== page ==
In the Netherlands around 1890s, prospects for farmers were very poor. As a result, my grandfather’s uncles, Cees and Leen Schelling left their family farm in Goudswaard and immigrated to Sioux Center, Iowa, in 1893 and 1895, to start their futures as farmers in the United States. My great-great-grandfather gave Leen the advice to learn how to make cheese as preparation for working in the USA. They left without courses to help them prepare for a new future. Although they had a good network of family and friends at home, it was hard to contact them since there were no phones and mail was delivered by boat. What a different experience I had…

In June 2014, I took my first Harvard-Macy Institute (HMI) course Leading Innovations in Health Care and Education. At that time, I worked as a senior advisor for Under Graduate Medical Education, Graduate Medical Education and Continuing Medical Education at a large hospital (3800 employees, 800 beds) in the Netherlands. This hospital belonged to the Association of Tertiary Medical Teaching Hospitals (STZ). To be part of this network of 26 STZ-hospitals, these hospitals had to excel in patient care, research, and education. Part of my job was to guarantee the excellence in education related to the medical field.

Working as an educational scientist in hospitals is a challenge, because patient care is top priority and I had to find a way to fit in the educational and scientific needs. Although my medical colleagues were very supportive, I was the only educational scientist and it was sometimes a lonely position. To reach the educational research goals, informal leadership was required, such as presenting ideas to the right people, creating buy-in for changes, lobbying- and informing the leaders at the right time so they were included in the planning.

After a large amount of initial success, the amount of progress somewhat declined andI even doubted my skills. I realized I could use some external input to grow even further. Taking the Leading Innovations in Health Care and Education course could help me see the current situation from a different perspective, I reasoned. But I was worried beforehand this course was not suitable for me because as an educational scientist, I was not in a formal leadership position. Could I relate enough to the topics presented? Harvard has a big name; do I belong in the community?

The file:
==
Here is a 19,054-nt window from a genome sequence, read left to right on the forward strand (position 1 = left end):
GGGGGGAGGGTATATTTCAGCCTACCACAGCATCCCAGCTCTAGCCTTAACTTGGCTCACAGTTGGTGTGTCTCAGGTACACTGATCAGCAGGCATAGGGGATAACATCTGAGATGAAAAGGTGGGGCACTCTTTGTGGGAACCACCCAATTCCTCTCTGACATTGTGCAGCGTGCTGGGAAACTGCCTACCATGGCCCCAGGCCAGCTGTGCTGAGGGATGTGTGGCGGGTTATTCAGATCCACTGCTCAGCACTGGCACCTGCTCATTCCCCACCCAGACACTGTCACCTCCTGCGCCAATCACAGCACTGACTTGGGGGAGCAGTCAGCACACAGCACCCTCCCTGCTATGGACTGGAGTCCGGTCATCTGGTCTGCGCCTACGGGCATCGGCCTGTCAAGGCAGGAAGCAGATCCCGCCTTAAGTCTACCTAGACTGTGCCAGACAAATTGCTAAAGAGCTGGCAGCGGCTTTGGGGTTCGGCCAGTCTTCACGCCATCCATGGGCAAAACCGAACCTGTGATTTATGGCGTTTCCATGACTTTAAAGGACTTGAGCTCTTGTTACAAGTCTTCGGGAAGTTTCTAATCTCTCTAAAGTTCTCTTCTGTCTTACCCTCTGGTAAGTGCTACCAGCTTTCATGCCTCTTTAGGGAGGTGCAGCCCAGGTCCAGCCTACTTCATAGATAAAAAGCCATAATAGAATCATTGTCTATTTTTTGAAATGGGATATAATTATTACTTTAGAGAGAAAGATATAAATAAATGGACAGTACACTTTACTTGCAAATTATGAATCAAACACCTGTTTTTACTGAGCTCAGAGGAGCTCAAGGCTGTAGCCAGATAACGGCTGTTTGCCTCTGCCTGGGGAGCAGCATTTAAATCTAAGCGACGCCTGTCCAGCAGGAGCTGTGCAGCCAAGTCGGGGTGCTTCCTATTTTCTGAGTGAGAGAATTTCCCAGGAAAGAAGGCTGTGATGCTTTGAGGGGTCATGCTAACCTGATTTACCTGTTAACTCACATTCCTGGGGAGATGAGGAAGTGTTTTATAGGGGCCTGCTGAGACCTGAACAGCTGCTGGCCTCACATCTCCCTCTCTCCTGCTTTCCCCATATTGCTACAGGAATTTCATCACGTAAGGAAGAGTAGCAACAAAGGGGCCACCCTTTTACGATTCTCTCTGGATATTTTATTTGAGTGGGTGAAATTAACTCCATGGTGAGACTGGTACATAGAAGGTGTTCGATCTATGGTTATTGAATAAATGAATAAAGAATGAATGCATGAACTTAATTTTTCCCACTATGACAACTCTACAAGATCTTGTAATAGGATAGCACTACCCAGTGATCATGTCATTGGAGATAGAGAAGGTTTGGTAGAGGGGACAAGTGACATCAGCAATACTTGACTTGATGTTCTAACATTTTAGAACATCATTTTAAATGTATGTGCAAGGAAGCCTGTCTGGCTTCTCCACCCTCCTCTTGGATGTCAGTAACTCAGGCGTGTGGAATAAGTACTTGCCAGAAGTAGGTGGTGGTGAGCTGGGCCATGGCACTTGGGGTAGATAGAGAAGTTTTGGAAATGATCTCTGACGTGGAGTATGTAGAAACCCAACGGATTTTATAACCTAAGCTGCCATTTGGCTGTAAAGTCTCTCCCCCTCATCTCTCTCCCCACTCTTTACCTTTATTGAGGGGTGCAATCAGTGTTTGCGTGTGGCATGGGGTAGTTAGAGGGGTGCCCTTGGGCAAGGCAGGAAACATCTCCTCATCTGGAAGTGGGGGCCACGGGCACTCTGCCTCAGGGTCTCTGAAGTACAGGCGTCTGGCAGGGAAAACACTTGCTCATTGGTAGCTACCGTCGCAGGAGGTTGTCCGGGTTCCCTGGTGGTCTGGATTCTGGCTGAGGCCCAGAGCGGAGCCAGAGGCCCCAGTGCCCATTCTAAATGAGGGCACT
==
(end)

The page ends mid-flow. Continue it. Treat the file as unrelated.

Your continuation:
Luckily, my hospital was supportive and let me apply, and HMI accepted me.

This course helped me to further discover how important it is to work at a place where you are able to grow. A regular theme in the course was the importance for people to work at the top-end of their ability. We discussed disruptive innovations and the prerequisites which are necessary to facilitate changes; I wondered which of the prerequisites were present and which were not at my own institution, and how this affected my job and my future. During breaks, lunches and dinners we often - unintentionally - reflected with faculty and participants on each other’s and our own goals, and how we wanted to reach them.

I slowly began to realize there are contexts which are better suitable for ‘working on the top-end of one’s ability’ for realizing the activities I enjoy, such as feedback and medical education research, working on faculty development and teaching. When I noticed the job advertisement in July 2014 of the Michigan State University College of Human Medicine on the Dr-Ed listserv I applied and happily was accepted.